Learn how you can support the series, which is a selection of the New York Television Festival’s Independent Pilot Competition, on its Kickstarter page.

The Atavist” — Directed by Cameo Wood; Written by Cortney Wright

The Atavist” introduces us to two young women who connect across time: Jax, a street-smart young woman from the year 2120, and Hen, a scientist from the 2010s. Inadvertently, Jax is transported to Hen’s time, when the latter is working on developing the very first teleportation technology. When Jax leaves behind some technology in Hen’s world, she alters the course of history and places her own time in jeopardy, forcing her to go on a mission to make things right.

Director Cameo Wood is fascinated by the idea of traveling to a time in our past with the insight and perspective that we have today. “I’ve always wanted to make a movie about the cultural and ethical difficulties in time travel,” she says, “and I want to explore a time in the future when a young black woman would want to visit a period in America’s past.” The film combines the themes of time travel and black womanhood to tell a story about hope for our future.

Visit “The Atavist’s” Seed & Spark page to learn how you can back the film’s production.

“Bring Me an Avocado” — Directed by Maria Mealla

In “Bring Me an Avocado,” we meet a charming Bay Area family consisting of two loving parents, Robin and George, and their two daughters. When Robin suddenly falls into a coma after being robbed at gunpoint, her sister Greece and best friend Jada step in to help George try to maintain some normalcy at home for his daughters.

As time goes on and Robin remains incapacitated, the family dynamic shifts, moving away from the glossy distractions that Jada initially brings to the rigid structure that Greece enforces. Together, the family must grapple with the trauma and grief of missing, and possibly losing, Robin as it brings out the worst aspects of their personalities.

Check out “Bring Me an Avocado” on Seed & Spark to learn more.

To be considered for Women and Hollywood’s biweekly crowdfunding feature, please write to All formats (features, shorts, web series, etc.) welcome. Projects must be by and/or about women.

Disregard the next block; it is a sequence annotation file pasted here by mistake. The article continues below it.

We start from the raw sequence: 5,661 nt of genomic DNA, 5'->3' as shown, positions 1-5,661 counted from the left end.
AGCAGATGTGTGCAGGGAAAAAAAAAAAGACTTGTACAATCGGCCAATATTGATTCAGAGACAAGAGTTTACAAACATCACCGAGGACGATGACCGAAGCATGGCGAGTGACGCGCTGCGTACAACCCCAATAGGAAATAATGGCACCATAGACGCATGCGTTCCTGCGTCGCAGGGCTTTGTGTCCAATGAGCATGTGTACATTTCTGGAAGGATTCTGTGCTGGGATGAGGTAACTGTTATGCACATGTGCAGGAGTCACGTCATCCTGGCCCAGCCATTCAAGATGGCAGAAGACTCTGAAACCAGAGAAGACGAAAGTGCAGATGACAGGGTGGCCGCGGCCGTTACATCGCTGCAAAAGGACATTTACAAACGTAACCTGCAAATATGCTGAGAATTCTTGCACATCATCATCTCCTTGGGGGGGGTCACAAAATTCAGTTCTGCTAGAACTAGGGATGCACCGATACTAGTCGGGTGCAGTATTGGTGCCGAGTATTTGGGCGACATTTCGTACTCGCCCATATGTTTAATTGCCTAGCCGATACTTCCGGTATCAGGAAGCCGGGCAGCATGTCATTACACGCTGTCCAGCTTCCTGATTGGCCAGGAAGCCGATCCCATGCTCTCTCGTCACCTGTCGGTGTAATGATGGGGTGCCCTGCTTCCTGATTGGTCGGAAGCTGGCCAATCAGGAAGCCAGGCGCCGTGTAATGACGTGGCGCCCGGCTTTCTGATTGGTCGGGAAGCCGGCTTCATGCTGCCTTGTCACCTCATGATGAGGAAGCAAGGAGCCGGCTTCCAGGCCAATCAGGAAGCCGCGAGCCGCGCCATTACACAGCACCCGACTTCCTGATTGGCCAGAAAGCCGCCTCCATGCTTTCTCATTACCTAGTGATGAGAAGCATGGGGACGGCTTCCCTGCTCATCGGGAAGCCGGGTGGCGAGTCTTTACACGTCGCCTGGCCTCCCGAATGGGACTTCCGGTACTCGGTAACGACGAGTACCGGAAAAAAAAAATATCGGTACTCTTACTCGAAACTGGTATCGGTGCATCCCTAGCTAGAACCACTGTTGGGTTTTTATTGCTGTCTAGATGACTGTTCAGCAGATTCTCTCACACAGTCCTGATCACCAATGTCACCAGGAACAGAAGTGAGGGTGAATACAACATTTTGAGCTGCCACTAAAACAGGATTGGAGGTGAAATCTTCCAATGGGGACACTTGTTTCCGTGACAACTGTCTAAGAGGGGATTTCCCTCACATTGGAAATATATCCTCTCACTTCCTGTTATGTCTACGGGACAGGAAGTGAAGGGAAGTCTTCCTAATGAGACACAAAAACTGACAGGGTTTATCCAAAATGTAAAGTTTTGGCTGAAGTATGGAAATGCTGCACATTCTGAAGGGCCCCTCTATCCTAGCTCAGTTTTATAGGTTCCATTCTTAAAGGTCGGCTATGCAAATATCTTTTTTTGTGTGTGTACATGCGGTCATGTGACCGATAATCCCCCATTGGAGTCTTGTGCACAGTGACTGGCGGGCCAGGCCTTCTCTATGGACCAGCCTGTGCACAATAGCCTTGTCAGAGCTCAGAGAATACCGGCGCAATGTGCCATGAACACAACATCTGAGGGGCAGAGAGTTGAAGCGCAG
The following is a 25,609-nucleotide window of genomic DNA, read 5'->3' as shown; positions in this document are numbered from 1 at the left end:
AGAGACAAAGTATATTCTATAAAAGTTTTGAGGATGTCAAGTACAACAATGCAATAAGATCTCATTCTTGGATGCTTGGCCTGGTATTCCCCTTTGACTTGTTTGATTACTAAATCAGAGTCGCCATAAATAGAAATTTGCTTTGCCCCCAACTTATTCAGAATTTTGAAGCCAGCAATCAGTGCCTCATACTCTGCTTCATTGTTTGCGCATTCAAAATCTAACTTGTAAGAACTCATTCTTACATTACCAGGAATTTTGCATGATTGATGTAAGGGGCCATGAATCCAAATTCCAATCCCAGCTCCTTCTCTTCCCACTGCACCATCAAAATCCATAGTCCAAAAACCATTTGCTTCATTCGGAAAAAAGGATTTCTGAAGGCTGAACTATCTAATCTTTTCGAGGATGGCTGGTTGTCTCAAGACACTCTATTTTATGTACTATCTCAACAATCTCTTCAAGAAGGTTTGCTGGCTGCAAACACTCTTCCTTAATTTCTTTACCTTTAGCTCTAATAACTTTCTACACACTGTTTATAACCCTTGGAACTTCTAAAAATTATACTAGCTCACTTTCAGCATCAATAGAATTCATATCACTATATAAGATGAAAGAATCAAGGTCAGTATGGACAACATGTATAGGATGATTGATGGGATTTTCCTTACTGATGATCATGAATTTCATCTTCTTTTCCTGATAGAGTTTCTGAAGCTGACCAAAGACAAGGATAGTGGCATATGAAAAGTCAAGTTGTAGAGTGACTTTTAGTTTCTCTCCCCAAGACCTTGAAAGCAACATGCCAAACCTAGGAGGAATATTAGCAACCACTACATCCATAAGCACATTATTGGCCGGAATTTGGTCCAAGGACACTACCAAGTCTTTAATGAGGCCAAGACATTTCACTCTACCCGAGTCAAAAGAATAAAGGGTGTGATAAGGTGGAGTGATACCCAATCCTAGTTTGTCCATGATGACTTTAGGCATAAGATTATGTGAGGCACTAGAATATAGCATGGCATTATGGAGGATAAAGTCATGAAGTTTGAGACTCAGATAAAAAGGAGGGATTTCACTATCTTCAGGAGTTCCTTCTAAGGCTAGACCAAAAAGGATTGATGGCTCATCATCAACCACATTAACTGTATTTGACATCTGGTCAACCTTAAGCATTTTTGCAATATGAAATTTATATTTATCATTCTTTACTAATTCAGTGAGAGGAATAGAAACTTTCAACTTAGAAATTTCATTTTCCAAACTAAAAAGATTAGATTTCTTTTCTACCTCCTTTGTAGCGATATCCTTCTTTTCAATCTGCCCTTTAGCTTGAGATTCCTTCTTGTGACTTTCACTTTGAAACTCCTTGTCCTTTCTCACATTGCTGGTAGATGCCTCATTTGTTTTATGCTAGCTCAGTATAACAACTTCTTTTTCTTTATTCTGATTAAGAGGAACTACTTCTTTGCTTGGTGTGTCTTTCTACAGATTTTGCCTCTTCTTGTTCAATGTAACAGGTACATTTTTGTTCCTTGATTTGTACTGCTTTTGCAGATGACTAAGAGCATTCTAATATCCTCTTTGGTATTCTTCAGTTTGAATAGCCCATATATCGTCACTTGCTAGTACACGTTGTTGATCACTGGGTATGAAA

Strength in Numbers: Crowdfunding Picks was originally published in Women and Hollywood on Medium, where people are continuing the conversation by highlighting and responding to this story.
See full article at Women and Hollywood »

“Real Artists” proves its real artistry, winning two awards in one weekend

Director Cameo Wood had a very busy weekend, traveling from Indiana to California to accept Two awards for her film, “Real Artists.” The science fiction short won “Best VFX” at the prestigious HollyShorts festival in Los Angeles, and “Best Science Fiction Film” at GenCon in Indianapolis. "Real Artists" (previously featured in indieWIRE) explores the future of creativity. It stars renowned actress Tamlyn Tomita (“Four Rooms,” “The Joy Luck Club,” “The Day After Tomorrow”) and marks the debut of Tiffany Hines (“24: Legacy,” “Bones”) in a sci-fi indie role. Director Cameo Wood has studied artificial intelligence and neuroscience at Simon's Rock College of Bard and Duke University, participating in the first “Original Imitation Game” (aka Turing Test) as seen in Wired. Set in an unsettling tomorrow, "Real Artists" is the new...

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Sci-Fi Short ‘Real Artists’ Looks to Grapple with AI’s Role in the Future of Filmmaking

Sci-Fi Short ‘Real Artists’ Looks to Grapple with AI’s Role in the Future of Filmmaking
Here’s your daily dose of an indie film, web series, TV pilot, what-have-you in progress, as presented by the creators themselves. At the end of the week, you’ll have the chance to vote for your favorite.

In the meantime: Is this a project you’d want to see? Tell us in the comments.

Real Artists

Logline: In the near future, a young animator is offered what should be her dream job. But when she discovers the truth of the modern “creative” process, she must make a hard choice about her passion for film.

Elevator Pitch:

Real Artists” is based on a short story by Nyt bestselling author Ken Liu, starring Tamlyn Tomita (“The Joy Luck Club”) and Tiffany Hines (“Bones”). Our story discusses the use of AI in film creation & generation – something that’s just about to blow up in the film industry. Our two main leads are
See full article at Indiewire »